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What Has Changed Since George Floyd

2020-08-03 10:26:28
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In Washington, the efforts to reform policing have stalled. Congress can’t agree on a bill and has largely stopped debating the issue.

But changes are happening in cities across the country.

In the more than two months since the killing of George Floyd, 31 of America’s 100 largest cities have enacted policies restricting officers’ use of chokeholds, according to an analysis by Campaign Zero, a group that advocates against police violence. In all, 62 of the 100 largest cities now have such policies in place, including New York and Minneapolis, where Floyd died after an officer knelt on his neck for nearly nine minutes.

Atlanta, San Diego and 67 other cities now require officers to intervene when a fellow officer uses excessive force, up from 51 before Floyd’s death. And five cities — including Denver and St. Louis — have adopted the suite of eight reforms that Campaign Zero advocates, up from two cities earlier this year.

Several outside studies have suggested that those eight policies are likely to be effective in reducing police violence — without increasing crime.

But police unions have generally opposed limiting the use of force, saying it inhibits officers’ ability to fight crime. And some progressive critics of Campaign Zero argue that these reforms have been tried before and put too much faith in officers to abide by new rules. A better approach, they say, is shrinking police budgets.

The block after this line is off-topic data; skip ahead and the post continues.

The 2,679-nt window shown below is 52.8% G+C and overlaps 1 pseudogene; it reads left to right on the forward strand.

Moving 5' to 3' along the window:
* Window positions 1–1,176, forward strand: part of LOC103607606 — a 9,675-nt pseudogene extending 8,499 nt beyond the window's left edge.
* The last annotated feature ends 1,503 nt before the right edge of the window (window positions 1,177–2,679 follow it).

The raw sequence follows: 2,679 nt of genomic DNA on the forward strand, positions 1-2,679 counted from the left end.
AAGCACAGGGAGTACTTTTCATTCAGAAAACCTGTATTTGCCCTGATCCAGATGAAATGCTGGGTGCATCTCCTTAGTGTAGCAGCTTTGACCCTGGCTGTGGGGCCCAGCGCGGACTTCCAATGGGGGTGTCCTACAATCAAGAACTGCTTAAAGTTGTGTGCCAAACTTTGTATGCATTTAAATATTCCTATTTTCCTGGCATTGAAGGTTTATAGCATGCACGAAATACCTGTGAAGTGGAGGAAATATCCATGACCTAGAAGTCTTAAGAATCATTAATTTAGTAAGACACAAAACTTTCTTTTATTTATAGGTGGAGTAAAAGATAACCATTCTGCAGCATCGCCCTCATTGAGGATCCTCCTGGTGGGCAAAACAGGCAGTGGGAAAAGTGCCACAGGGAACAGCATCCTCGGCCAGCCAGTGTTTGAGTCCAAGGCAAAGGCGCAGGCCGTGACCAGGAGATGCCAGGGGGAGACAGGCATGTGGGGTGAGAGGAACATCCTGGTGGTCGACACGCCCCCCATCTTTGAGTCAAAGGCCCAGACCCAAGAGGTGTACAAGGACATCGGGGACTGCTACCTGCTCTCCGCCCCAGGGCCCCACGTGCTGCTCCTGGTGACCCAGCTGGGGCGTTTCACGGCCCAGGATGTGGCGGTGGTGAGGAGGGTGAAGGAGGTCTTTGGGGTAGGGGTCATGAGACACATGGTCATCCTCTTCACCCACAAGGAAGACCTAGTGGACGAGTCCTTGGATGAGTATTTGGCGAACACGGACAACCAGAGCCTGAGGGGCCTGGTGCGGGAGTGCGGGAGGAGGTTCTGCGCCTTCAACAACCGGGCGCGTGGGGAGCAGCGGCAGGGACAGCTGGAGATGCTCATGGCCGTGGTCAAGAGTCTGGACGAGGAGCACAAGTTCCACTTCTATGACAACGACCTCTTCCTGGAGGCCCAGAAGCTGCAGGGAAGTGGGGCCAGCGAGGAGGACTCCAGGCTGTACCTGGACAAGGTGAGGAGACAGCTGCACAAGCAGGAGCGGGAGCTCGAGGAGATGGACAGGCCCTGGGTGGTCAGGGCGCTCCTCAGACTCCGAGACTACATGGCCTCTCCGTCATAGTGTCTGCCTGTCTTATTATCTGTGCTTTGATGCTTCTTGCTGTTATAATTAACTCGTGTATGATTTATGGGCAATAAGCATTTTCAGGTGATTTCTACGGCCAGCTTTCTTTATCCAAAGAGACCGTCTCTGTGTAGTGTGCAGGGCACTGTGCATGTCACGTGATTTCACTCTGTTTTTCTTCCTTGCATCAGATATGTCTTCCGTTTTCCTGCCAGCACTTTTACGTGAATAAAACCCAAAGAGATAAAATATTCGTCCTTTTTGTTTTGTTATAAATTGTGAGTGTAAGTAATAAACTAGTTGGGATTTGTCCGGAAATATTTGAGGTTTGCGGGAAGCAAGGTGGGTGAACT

“If you don’t have the standards, you can’t enforce them,” said Samuel Sinyangwe, a data scientist and co-founder of Campaign Zero. “One of the key challenges moving forward will be, now that these standards have been raised, how are we making sure officers who violate them are held accountable?”

President Trump has also opposed most restrictions on policing. Joe Biden and many congressional Democrats favor a bill that would condition federal funding on localities’ banning chokeholds and strangleholds.

In other policing developments:

The White House’s ambitious initiative to speed production of a coronavirus vaccine, Operation Warp Speed, has provided billions of dollars in funding and cut through red tape. But it’s also endangering the system set up to ensure safe drugs, experts say. Some worry that the administration will push regulators to give emergency approval to a vaccine before the November election.

The U.S. isn’t the only country trying to hurry the process. Russia plans to begin a nationwide vaccination campaign in October, despite not yet completing clinical trials. And in India, one drugmaker said it would begin producing hundreds of millions of doses of a vaccine candidate that is still in clinical trials.

In other virus developments:


In her latest book, “Caste: The Origins of Our Discontents,” the journalist and author Isabel Wilkerson offers a searing study of how race in America functions as an immutable caste system, a “ranking of human value that sets the presumed supremacy of one group against the presumed inferiority of other groups.”

The book is an instant classic, the Times critic Dwight Garner writes in his review. “I told more than one person, as I moved through my days this past week, that I was reading one of the most powerful nonfiction books I’d ever encountered.”


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